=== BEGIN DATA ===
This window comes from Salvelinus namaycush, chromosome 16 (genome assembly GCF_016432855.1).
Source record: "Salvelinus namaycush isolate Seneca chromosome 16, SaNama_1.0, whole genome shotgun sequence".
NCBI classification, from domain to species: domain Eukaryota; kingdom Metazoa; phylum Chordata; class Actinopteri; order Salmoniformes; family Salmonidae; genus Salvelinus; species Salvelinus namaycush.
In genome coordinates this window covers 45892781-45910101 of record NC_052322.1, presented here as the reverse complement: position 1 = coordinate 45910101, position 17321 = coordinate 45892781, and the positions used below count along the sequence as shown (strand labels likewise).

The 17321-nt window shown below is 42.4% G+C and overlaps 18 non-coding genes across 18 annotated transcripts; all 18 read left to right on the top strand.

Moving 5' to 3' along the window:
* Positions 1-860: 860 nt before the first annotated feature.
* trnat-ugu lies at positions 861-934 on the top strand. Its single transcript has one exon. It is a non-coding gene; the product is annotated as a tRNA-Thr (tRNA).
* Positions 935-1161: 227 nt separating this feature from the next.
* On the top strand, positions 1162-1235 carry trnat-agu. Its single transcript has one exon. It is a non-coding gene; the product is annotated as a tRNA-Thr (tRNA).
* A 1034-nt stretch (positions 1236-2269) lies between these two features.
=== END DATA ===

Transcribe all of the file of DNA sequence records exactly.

This window comes from Salvelinus namaycush, chromosome 16 (genome assembly GCF_016432855.1).
Source record: "Salvelinus namaycush isolate Seneca chromosome 16, SaNama_1.0, whole genome shotgun sequence".
NCBI classification, from domain to species: domain Eukaryota; kingdom Metazoa; phylum Chordata; class Actinopteri; order Salmoniformes; family Salmonidae; genus Salvelinus; species Salvelinus namaycush.
In genome coordinates this window covers 45892781-45910101 of record NC_052322.1, presented here as the reverse complement: position 1 = coordinate 45910101, position 17321 = coordinate 45892781, and the positions used below count along the sequence as shown (strand labels likewise).

The 17321-nt window shown below is 42.4% G+C and overlaps 18 non-coding genes across 18 annotated transcripts; all 18 read left to right on the top strand.

Moving 5' to 3' along the window:
* Positions 1-860: 860 nt before the first annotated feature.
* trnat-ugu lies at positions 861-934 on the top strand. Its single transcript has one exon. It is a non-coding gene; the product is annotated as a tRNA-Thr (tRNA).
* Positions 935-1161: 227 nt separating this feature from the next.
* On the top strand, positions 1162-1235 carry trnat-agu. Its single transcript has one exon. It is a non-coding gene; the product is annotated as a tRNA-Thr (tRNA).
* A 1034-nt stretch (positions 1236-2269) lies between these two features.